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U.S. plans to help Iraqis after war

Iraqi boys play soccer in the desert outside their home in Umm Qasr, south of Basra, near the border with Kuwait.
Iraqi boys play soccer in the desert outside their home in Umm Qasr, south of Basra, near the border with Kuwait.

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NewsNight with Aaron Brown (10 p.m. EST): The challenges that might face a post-war Iraq. How would the country function without leader Saddam Hussein?
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CNN's Jamie McIntyre reports the United States is getting together supplies for Iraqis in the aftermath of a military invasion. (February 24)
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• Interactive: Humanitarian aid blueprint 
  • 16 million people, or 60 percent of the Iraqi population, depend on U.N. assistance for monthly food.

  • 10 million Iraqis, 40 percent of the population, may need immediate food if there's a war.

  • 5.2 million of those likely to need immediate food are children under 5 or women who are in a stage of childbearing or infant care.

  • Costs of humanitarian help could run to $800 million in the first six months.

  • There are 1,000 U.N. staffers in Iraq, and they'd be evacuated if hostilities begin.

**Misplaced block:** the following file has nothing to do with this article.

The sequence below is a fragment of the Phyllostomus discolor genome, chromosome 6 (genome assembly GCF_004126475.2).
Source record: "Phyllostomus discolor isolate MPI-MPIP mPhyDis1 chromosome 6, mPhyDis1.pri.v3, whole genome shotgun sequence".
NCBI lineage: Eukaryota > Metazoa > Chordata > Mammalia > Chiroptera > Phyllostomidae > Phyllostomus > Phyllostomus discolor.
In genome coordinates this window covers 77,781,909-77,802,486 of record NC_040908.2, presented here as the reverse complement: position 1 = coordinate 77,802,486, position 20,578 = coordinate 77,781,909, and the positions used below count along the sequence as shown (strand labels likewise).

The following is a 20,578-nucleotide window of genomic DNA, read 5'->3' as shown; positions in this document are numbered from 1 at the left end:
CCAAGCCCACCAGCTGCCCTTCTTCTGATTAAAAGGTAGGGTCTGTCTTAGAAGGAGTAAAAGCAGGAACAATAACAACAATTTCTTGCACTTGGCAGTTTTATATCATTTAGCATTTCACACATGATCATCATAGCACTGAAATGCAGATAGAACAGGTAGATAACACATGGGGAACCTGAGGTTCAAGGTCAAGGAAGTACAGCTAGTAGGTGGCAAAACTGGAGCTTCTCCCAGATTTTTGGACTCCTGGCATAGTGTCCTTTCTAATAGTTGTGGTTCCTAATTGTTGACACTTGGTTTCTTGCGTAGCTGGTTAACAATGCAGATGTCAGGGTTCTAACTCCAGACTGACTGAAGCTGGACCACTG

• Unlike the scenario in Afghanistan, NGOs -- nongovernmental organizations -- have little presence in Iraq.

  • Source: InterAction,  American Council for Voluntary International Action
    •  Commanders: U.S. | Iraq
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    How long will the U.S. need to stay in Iraq to rebuild if Saddam is removed from power?

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    WASHINGTON (CNN) -- The Bush administration has been working for months to develop a plan for humanitarian aid to the Iraqi people in the event of war, according to U.S. officials.

    But some civilian relief agencies -- those expected to play an important role in that effort -- said that they have been left out of the advance planning.

    The United States expects to provide an estimated 2 million Iraqi refugees with food, medicine and other supplies. Already, more than 750,000 refugees have fled Iraq, and about 800,000 people have been displaced from their homes, according to Elliot Abrams, special assistant to the president, who deals with issues relating to the rebuilding of Iraq.

    "We recognize that military action in Iraq, if necessary, will have adverse humanitarian consequences," Abrams said at a news conference Monday. "We have been planning over the last several months, across all relevant agencies, to limit any such consequences and provide relief quickly."

    Abrams said the U.S. military plan was "carefully tailored" to limit the displacement of Iraqi civilians and damage to the country's infrastructure in hopes of minimizing the humanitarian crisis.

    The Pentagon has set up the Office of Reconstruction and Humanitarian Assistance to coordinate the relief effort, and troops will help relief workers reach civilians who need help, but Abrams said international and civilian humanitarian groups will distribute most of the aid.

    Groups fear preparedness

    The United States plans to ease restrictions that blocked American citizens from working in Iraq and to provide funding and civilian expertise. So far, $26.5 million already has been spent on the relief effort, and another $52 million is on its way, U.S. officials said.